Your browser does not support javascript:   Search for gard hereSearch for news-and-events here.


Genetic and Rare Diseases Information Center (GARD)

Print friendly version

Cyclic neutropenia

Other Names for this Disease
  • Cyclic hematopoiesis
  • Neutropenia cyclic
See Disclaimer regarding information on this site. Some links on this page may take you to organizations outside of the National Institutes of Health.

Your Question

My daughter has cyclic neutropenia. She experiences severe side effects when taking Neupogen injections (granulocyte colony-stimulating factor or G-CSF). Are there any dietary ways to control the symptoms of cyclic neutropenia?

Our Answer

We have identified the following information that we hope you find helpful. If you still have questions, please contact us.

What is cyclic neutropenia?

Cyclic neutropenia is a rare blood disorder characterized by recurrent episodes of abnormally low levels of neutrophils (a type of white blood cell) in the body. Neutrophils are instrumental in fighting off infection by surrounding and destroying bacteria that enter the body. Symptoms of cyclic neutropenia may include fever, a general feeling of ill health, and/or sores (ulcers) of the mucous membranes of the mouth. Individuals with low levels of neutrophils (neutropenia) are highly susceptible to recurrent infections.[1] Cyclic neutropenia may be inherited or acquired. Some cases are present at birth and appear to occur randomly for no apparent reason (sporadic). Inherited cases appear to be transmitted in an autosomal dominant fashion and caused by mutations in the ELANE gene.[2]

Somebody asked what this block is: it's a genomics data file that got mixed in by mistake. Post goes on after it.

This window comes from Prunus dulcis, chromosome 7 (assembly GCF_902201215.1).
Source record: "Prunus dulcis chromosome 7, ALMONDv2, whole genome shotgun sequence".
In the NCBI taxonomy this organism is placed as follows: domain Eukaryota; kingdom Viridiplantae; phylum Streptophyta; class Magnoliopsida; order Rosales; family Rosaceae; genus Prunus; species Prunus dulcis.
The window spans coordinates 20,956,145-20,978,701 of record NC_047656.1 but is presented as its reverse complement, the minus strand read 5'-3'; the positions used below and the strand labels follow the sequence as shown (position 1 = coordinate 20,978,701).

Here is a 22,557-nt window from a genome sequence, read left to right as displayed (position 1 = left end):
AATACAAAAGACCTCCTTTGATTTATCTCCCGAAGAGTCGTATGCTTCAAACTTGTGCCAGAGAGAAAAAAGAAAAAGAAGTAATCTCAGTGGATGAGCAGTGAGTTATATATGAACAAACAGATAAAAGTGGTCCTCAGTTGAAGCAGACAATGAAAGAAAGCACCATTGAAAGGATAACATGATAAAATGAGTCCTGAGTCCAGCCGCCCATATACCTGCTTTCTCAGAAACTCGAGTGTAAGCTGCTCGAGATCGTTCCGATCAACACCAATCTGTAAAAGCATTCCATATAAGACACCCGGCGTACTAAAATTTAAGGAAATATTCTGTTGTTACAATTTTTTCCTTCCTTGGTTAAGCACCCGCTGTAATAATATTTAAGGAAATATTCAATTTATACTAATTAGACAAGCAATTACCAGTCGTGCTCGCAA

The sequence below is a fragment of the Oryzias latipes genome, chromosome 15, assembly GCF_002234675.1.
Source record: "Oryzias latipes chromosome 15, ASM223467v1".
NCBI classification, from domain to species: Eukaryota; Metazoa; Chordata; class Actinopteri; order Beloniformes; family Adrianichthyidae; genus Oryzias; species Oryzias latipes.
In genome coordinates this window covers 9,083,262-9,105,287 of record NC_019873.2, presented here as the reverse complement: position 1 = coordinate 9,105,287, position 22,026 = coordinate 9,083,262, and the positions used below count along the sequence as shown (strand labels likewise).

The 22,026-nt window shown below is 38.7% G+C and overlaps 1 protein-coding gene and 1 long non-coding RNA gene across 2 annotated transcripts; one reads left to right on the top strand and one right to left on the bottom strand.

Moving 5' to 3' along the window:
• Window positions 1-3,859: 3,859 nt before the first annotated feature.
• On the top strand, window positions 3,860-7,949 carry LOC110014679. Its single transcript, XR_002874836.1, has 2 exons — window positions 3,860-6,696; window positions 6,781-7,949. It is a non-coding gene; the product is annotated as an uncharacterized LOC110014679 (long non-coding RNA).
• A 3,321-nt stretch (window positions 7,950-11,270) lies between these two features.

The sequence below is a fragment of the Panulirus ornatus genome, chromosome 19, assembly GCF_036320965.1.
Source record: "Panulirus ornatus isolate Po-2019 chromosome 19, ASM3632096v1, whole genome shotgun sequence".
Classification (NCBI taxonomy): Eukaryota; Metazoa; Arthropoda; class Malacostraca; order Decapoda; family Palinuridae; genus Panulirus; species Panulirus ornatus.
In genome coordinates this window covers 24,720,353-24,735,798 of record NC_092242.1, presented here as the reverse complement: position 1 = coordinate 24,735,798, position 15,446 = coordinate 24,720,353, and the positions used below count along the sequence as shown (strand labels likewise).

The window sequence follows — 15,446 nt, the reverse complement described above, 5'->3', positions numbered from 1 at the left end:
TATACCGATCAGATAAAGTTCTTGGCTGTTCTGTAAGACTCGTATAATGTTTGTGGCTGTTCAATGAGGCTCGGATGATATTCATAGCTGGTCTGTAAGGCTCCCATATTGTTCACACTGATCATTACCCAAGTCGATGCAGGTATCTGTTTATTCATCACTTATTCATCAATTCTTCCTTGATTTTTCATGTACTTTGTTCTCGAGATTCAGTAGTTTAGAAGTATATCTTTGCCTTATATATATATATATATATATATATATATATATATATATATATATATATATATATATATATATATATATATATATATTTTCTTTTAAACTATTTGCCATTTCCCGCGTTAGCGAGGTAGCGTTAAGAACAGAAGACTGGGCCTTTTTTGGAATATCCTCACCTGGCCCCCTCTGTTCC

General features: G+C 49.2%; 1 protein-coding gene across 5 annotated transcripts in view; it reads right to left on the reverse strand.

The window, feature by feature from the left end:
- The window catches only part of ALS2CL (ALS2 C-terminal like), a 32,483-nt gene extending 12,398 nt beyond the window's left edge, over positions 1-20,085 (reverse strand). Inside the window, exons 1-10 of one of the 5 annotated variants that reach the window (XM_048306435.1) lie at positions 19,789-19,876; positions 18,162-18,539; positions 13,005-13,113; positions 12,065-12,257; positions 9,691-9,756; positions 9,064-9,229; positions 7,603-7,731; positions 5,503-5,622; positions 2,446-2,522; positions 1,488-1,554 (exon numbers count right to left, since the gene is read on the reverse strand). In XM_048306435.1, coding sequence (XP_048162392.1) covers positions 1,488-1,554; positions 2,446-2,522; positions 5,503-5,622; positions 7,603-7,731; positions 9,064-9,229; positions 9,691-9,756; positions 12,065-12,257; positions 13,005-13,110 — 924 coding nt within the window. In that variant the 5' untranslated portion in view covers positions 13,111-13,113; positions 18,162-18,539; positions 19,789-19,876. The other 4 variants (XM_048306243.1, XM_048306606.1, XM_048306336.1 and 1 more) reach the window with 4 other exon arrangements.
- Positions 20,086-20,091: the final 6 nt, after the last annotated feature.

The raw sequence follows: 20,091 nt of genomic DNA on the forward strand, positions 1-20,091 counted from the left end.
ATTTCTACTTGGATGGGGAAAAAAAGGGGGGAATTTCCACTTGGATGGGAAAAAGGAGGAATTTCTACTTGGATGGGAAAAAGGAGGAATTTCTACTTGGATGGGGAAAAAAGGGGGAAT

Last updated: 10/18/2011

How might cyclic neutropenia be treated?

Conventional management includes prompt treatment of fevers and infections with antibiotics. Individuals with abdominal pain require careful evaluation for the potentially lethal complications of peritonitis and bacteremia.[3]

Treatment with granulocyte colony-stimulating factor (G-CSF), also called Neupogen, is effective in elevating blood neutrophil counts in cyclic neutropenia. G-CSF treatment ameliorates the symptoms and problems of infections in almost all affected individuals. In cyclic neutropenia, G-CSF shortens the periods of neutropenia as well as the length of the neutropenic cycle. Treatment is known to be effective at least as early as age six months to one year. Studies indicate that treatment is effective with no adverse effects on growth, development, or pregnancy outcome with follow-up to age 18 years.[3]

Common side effects of G-CSF include bone pain and headache, splenomegaly, and osteoporosis. Vasculitis, rashes, arthralgias, and glomerulonephritis have been infrequently reported.[3]

For affected individuals with a well-matched donor, hematopoietic stem cell transplantation (HSCT) may be the preferred treatment option. HSCT is the only alternative therapy for individuals with congenital neutropenia who are refractory to high-dose G-CSF or who undergo malignant transformation.[3]

Last updated: 8/6/2010

Where can I access more detailed information about the treatment of cyclic neutropenia?

Additional information about the treatment of cyclic neutropenia can be access through the following web resources.

Last updated: 8/6/2010

Are there any dietary aways to control the symptoms of cyclic neutropenia?

While patients with cyclic neutropenia are advised to avoid fresh fruits, vegetables, and flowers during severe neutropenia in order to eliminate possible sources of infection, there do not appear to be any dietary ways to control the symptoms of cyclic neutropenia.[4]  
Last updated: 8/6/2010